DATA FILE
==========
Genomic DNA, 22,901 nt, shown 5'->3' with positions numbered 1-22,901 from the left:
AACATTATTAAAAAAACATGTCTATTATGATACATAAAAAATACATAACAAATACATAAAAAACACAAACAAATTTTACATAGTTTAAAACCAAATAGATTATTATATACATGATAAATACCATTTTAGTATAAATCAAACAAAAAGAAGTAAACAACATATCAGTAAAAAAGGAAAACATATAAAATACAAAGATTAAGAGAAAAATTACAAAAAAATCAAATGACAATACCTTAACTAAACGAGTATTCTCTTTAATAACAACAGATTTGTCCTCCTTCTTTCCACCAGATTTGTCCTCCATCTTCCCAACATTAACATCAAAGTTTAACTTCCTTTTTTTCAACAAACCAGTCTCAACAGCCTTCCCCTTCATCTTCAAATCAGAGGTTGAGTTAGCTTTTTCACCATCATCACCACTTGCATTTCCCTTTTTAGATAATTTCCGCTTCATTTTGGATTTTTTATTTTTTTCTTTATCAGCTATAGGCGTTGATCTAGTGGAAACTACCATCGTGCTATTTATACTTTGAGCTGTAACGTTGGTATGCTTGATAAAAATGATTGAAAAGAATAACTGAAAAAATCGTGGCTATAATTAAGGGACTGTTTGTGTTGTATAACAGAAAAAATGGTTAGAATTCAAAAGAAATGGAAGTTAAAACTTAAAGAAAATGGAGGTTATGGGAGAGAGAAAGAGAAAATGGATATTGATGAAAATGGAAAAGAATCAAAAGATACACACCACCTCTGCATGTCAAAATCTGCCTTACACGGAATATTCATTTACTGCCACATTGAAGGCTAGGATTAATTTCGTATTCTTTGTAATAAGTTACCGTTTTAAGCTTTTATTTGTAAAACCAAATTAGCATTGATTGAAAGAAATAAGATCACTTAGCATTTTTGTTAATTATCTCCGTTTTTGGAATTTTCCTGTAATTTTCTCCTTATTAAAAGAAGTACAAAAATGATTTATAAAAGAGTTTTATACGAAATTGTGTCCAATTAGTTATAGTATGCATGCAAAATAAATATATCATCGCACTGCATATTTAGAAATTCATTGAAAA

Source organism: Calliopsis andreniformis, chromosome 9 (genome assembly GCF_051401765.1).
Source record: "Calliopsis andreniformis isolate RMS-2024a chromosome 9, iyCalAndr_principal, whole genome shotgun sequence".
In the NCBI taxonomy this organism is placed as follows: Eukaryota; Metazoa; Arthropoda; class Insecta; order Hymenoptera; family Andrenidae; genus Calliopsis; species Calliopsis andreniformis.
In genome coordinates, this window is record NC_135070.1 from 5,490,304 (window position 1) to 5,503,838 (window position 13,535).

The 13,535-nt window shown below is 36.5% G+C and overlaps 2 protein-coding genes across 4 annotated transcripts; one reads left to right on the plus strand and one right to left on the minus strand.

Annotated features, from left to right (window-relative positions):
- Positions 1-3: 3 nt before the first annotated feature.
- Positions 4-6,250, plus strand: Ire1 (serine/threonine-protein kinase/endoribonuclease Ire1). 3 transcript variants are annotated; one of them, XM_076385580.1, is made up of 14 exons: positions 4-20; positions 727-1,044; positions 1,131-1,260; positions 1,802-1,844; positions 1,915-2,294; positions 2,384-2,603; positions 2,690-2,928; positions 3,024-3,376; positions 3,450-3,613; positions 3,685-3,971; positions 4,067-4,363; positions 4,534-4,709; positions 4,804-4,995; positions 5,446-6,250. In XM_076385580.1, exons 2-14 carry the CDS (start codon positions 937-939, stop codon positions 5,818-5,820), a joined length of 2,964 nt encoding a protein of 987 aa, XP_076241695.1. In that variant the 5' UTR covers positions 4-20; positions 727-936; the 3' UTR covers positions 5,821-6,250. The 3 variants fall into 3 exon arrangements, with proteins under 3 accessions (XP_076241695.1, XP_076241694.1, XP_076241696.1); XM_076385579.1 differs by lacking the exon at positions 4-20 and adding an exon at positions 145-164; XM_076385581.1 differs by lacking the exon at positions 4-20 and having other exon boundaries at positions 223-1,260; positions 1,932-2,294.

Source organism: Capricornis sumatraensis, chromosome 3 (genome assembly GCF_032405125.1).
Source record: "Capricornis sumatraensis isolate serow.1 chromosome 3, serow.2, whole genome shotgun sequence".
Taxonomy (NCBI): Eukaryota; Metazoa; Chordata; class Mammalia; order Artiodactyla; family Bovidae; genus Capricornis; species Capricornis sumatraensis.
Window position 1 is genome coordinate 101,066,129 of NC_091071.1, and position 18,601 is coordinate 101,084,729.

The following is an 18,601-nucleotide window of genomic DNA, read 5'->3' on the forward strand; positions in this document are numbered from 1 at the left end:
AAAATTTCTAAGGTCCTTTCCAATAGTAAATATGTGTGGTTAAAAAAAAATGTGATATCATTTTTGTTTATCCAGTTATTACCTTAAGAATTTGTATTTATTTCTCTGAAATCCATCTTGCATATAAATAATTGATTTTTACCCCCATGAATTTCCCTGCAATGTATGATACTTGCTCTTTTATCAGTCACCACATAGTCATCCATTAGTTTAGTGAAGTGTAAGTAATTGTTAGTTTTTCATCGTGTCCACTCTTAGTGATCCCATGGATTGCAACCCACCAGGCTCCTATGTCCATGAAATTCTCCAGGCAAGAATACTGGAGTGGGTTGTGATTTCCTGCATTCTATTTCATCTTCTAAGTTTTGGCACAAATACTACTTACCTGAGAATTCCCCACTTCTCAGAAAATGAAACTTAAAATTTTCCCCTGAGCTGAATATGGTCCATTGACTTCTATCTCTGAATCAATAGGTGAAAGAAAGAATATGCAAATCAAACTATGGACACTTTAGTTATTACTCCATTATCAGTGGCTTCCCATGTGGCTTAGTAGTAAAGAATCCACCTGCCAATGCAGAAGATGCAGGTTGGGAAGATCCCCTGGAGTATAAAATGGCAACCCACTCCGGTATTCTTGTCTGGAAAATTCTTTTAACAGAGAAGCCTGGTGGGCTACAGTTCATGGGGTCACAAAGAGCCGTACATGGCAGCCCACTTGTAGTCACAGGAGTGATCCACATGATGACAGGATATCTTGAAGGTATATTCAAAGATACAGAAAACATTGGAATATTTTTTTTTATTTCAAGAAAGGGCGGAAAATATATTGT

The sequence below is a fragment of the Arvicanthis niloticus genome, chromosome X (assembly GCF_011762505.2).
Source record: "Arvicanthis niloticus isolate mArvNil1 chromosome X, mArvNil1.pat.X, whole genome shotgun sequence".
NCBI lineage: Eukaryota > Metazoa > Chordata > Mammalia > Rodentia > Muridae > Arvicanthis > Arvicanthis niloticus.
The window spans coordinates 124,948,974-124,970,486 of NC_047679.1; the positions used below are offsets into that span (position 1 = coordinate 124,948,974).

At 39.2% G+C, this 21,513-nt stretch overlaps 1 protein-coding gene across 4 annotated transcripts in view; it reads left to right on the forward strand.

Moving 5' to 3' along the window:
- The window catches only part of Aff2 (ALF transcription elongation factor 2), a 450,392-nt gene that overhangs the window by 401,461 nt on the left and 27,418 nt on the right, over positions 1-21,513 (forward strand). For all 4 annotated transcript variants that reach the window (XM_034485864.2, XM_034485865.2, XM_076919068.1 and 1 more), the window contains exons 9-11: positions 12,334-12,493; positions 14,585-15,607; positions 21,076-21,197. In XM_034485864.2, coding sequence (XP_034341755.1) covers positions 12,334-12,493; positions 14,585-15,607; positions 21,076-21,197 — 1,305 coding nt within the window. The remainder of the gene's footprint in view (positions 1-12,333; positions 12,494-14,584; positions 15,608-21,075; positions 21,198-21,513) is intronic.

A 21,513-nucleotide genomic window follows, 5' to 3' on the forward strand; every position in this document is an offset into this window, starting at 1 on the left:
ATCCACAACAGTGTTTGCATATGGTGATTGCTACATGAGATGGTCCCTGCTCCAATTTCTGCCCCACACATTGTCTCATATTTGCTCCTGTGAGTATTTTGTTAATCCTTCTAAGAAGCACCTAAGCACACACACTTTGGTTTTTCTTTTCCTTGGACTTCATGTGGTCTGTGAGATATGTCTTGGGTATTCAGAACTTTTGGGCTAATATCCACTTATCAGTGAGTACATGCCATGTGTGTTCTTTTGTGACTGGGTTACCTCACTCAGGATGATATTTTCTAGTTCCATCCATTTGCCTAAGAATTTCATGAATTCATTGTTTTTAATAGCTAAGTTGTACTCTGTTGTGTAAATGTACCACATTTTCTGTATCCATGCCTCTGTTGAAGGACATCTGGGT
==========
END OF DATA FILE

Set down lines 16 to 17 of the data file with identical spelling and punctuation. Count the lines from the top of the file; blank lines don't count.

AAAATTTCTAAGGTCCTTTCCAATAGTAAATATGTGTGGTTAAAAAAAAATGTGATATCATTTTTGTTTATCCAGTTATTACCTTAAGAATTTGTATTTATTTCTCTGAAATCCATCTTGCATATAAATAATTGATTTTTACCCCCATGAATTTCCCTGCAATGTATGATACTTGCTCTTTTATCAGTCACCACATAGTCATCCATTAGTTTAGTGAAGTGTAAGTAATTGTTAGTTTTTCATCGTGTCCACTCTTAGTGATCCCATGGATTGCAACCCACCAGGCTCCTATGTCCATGAAATTCTCCAGGCAAGAATACTGGAGTGGGTTGTGATTTCCTGCATTCTATTTCATCTTCTAAGTTTTGGCACAAATACTACTTACCTGAGAATTCCCCACTTCTCAGAAAATGAAACTTAAAATTTTCCCCTGAGCTGAATATGGTCCATTGACTTCTATCTCTGAATCAATAGGTGAAAGAAAGAATATGCAAATCAAACTATGGACACTTTAGTTATTACTCCATTATCAGTGGCTTCCCATGTGGCTTAGTAGTAAAGAATCCACCTGCCAATGCAGAAGATGCAGGTTGGGAAGATCCCCTGGAGTATAAAATGGCAACCCACTCCGGTATTCTTGTCTGGAAAATTCTTTTAACAGAGAAGCCTGGTGGGCTACAGTTCATGGGGTCACAAAGAGCCGTACATGGCAGCCCACTTGTAGTCACAGGAGTGATCCACATGATGACAGGATATCTTGAAGGTATATTCAAAGATACAGAAAACATTGGAATATTTTTTTTTATTTCAAGAAAGGGCGGAAAATATATTGT

The sequence below is a fragment of the Arvicanthis niloticus genome, chromosome X (assembly GCF_011762505.2).